Of course I'm liberal, I believe in liberty.

Monday, February 14, 2005

Data Blizzard

Over the past few weeks or so I've enjoyed reading David Brin's essay-in-parts on modernism but I've read enough a Brin to know where he was headed most of the time. For me, nothing Earth shattering. However, there was a anonymous comment that has had me thinking for a while. I'm not quite sure what to make of it, but I think it's an important idea. Here's the post in whole:
In part 10 you imply that what you call modernism should be judged on the "pragmatic success-failure ratio" of various endeavors. Presumably you believe that ratio is greater than 1, and that any honest observer will come to the same conclusion.

The problem is that many honest observers won't, and here's why, via an analogy. There's a paradox in mathematics where it can be shown that the number of even numbers is "the same" as the number of numbers in general. The problem is that both sets are infinite. For every number you can pair up a corresponding even number, and vice versa, so there's justification in saying there are as many of each kind, even though one is "obviously" larger than the other.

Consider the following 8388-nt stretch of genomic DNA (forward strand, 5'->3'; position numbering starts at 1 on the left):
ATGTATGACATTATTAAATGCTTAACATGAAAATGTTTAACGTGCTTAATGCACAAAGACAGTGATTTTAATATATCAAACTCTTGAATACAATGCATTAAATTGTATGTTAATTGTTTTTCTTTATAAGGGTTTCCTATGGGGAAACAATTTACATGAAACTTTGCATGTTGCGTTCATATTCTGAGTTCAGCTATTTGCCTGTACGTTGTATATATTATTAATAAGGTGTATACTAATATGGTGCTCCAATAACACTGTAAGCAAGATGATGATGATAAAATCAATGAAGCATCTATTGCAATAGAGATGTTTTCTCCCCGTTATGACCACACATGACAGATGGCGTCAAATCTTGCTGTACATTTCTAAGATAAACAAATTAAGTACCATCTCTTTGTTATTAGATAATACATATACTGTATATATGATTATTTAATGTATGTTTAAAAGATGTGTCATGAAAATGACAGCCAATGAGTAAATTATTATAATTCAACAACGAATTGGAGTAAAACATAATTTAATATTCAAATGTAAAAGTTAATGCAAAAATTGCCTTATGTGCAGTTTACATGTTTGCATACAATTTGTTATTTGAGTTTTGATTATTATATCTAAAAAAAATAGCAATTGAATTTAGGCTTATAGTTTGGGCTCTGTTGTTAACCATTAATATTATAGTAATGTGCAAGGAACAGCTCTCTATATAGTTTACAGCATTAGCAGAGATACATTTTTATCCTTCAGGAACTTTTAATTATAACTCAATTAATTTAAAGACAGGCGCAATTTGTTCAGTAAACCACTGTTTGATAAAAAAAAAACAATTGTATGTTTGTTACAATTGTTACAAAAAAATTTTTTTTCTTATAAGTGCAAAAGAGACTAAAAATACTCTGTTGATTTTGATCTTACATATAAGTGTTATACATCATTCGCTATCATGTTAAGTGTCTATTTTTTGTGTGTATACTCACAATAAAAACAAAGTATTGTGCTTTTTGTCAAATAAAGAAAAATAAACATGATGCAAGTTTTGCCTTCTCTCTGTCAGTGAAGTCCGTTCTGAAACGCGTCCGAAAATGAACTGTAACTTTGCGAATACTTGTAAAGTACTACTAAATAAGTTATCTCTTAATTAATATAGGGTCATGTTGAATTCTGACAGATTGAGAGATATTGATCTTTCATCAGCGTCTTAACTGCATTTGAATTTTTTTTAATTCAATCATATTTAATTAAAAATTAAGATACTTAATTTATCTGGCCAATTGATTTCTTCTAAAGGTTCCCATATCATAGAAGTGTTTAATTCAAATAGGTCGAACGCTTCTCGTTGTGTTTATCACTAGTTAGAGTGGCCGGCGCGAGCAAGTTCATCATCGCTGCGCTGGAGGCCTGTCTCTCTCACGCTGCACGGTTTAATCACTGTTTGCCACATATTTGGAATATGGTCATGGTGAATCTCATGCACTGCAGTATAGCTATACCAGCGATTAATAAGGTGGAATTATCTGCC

A similar principle applies when it comes to evaluating data points in support of political positions today. For any situation where there is some disagreement, both sides will have an effectively infinite number of facts to support their position, due to the fact that a vast amount of raw data is collected about everything these days. Anything one side comes up with to support its position can be match on the other side with something to support its position.

So now it's not simply a matter of "my side has more facts to support its position than yours". Both sides have "the same" nearly-infinite number of facts supporting their positions. Your view of the world then comes down not to some kind of objective comparison, but by how things *feel* to you personally.

So when you say "obviously, the modernist program has had more successes than failures", someone who feels the opposite can say "that's not so obvious" and counter every success you cite with a failure.

(The environment created by this blizzard of data is what allows modern spin-based politics to exist, and figuring out how to deal with it will be necessary if we think the future of the country shouldn't necessarily be directed by whoever has the best public-relations apparatus.)
This is certainly something I've thought of before, but never at quite this level. It's an awfully nihilistic view of today's information overload. I'm not positive this is relevant in the Real World, but in the blogosphere and perhaps the media and public arena at large I this may be dead-on correct. This certainly is an idea to mull over.

Almost random, quasi-related thought: I once drew a stair with four steps, Data, Information, Knowledge and Wisdom. Each step required additional intelligence and, ironically, fewer datums. Sometimes we confuse the first step for the last.